If you’re losing weight, you need to increase your calorie intake. Start with a small 100 calorie per day increase and monitor weight changes for another week. If you’re still losing weight, add another 100 calories and continue to do so until you’re gaining between one and one-and-a-half pounds (0.45kg-0.68kg) per week.
If you’re losing more than a pound per week, consider adding 200 calories to your diet per day.
If your weight remains the same, you are taking in enough calories to meet your metabolic needs. Increase your intake slightly by 100 calories per day, and if you gain more than 1.5lbs per week, you can cut back your intake by 50 calories per day.
Finally, if you’re gaining weight, you’ll be happy to know that you’re exceeding your metabolic needs, and your body will convert that into mass. However, you are still going to want to hit that sweet spot of gaining 1-1.5lbs per week and if you exceed that, cut back by between 50 and 100 calories per day until you find that equilibrium.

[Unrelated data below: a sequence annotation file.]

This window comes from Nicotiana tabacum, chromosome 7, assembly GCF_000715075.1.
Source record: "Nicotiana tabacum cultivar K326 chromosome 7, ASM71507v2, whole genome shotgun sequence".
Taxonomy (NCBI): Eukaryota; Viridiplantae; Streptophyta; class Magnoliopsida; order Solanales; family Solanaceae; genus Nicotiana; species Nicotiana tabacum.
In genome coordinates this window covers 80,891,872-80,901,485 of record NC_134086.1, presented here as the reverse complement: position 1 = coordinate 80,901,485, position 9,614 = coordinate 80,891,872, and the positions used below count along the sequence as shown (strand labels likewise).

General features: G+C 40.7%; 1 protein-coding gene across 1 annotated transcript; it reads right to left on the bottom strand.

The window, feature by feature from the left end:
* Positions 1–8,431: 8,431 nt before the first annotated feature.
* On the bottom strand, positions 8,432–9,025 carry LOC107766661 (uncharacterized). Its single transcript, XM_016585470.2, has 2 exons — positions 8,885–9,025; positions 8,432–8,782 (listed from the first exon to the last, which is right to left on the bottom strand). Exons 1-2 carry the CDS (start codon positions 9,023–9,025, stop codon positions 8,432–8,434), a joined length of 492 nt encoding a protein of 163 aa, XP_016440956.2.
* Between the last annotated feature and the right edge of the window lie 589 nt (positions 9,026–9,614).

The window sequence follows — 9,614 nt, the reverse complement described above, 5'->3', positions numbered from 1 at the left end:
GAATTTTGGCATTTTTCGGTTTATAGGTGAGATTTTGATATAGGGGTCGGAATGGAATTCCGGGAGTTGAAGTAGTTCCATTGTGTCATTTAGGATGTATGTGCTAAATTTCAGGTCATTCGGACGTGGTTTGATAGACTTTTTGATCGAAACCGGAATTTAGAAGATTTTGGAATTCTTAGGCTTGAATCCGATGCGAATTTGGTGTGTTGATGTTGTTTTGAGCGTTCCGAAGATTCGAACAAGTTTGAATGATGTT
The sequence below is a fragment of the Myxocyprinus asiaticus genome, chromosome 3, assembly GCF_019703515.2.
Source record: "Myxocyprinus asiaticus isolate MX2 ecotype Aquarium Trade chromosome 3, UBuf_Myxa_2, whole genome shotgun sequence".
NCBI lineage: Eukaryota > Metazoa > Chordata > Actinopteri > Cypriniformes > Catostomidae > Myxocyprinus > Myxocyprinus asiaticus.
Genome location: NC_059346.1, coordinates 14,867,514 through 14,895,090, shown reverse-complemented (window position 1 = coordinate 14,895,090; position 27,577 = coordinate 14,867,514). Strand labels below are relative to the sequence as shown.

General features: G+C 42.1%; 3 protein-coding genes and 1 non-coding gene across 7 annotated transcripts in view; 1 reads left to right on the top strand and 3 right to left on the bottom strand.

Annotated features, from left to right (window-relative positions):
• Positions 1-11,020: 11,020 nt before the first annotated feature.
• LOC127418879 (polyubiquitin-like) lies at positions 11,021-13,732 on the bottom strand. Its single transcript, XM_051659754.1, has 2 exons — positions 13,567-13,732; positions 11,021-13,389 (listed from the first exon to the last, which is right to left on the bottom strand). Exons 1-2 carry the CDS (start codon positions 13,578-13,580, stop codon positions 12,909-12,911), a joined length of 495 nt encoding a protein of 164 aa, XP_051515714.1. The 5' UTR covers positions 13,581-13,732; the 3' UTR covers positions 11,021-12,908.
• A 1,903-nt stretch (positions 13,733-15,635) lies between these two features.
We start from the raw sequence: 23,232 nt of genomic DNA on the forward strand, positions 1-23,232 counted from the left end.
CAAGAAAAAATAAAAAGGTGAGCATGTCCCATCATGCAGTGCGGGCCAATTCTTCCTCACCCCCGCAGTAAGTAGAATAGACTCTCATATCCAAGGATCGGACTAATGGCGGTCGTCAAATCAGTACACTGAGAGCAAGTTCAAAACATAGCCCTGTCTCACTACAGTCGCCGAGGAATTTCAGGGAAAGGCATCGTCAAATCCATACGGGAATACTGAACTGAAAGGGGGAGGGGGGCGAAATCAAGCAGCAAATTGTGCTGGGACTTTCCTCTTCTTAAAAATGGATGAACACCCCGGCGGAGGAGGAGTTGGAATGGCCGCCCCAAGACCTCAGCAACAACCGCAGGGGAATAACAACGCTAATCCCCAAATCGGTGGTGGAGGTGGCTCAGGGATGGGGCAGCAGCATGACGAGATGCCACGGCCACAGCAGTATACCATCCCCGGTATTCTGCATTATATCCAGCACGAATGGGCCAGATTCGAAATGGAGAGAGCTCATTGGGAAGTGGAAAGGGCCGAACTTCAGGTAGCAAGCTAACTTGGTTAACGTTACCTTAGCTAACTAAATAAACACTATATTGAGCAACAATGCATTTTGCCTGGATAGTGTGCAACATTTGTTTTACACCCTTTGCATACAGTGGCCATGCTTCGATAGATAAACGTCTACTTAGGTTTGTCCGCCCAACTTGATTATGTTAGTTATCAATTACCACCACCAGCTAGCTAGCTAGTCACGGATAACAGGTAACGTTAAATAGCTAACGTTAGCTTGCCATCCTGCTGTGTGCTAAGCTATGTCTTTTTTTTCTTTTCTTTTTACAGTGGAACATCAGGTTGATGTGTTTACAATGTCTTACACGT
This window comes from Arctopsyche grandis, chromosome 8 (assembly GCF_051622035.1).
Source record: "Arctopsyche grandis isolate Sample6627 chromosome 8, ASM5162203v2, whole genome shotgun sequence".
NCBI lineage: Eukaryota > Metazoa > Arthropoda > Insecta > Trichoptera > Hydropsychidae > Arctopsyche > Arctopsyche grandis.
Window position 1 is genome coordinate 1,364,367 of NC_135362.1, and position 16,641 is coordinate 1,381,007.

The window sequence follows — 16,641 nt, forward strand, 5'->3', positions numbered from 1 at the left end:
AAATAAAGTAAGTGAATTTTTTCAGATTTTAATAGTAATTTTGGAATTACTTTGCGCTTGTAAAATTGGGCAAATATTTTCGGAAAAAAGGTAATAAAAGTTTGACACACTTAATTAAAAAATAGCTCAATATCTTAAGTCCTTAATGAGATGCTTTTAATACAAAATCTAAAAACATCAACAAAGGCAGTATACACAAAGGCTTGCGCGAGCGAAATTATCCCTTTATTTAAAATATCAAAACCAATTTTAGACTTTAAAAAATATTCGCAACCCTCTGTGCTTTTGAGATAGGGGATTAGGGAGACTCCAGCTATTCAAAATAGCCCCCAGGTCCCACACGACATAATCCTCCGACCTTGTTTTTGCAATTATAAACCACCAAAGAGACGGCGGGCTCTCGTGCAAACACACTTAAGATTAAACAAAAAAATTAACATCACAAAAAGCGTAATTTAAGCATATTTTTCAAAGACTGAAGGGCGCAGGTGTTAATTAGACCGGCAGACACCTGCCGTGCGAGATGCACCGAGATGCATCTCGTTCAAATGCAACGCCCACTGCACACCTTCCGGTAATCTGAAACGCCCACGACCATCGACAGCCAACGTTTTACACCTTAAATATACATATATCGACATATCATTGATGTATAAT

Why is 1-1.5lbs per week the ideal rate at which to gain weight? Because if you’re gaining more weight than that, you’ll be gaining significantly more fat than muscle. So, you may pick up 30lbs over three months, but 40-60% of it will be fat, which is not good aesthetically and in terms of your health.
And gaining all that weight but still having the task of losing 15lbs once you’re done is going to take a lot more effort than it’s worth. So, if you’re going to do some dirty bulking, the best way to do it is slowly but surely and by consistently tracking your process.
So, if dirty bulking is so bad for you, what about clean bulking?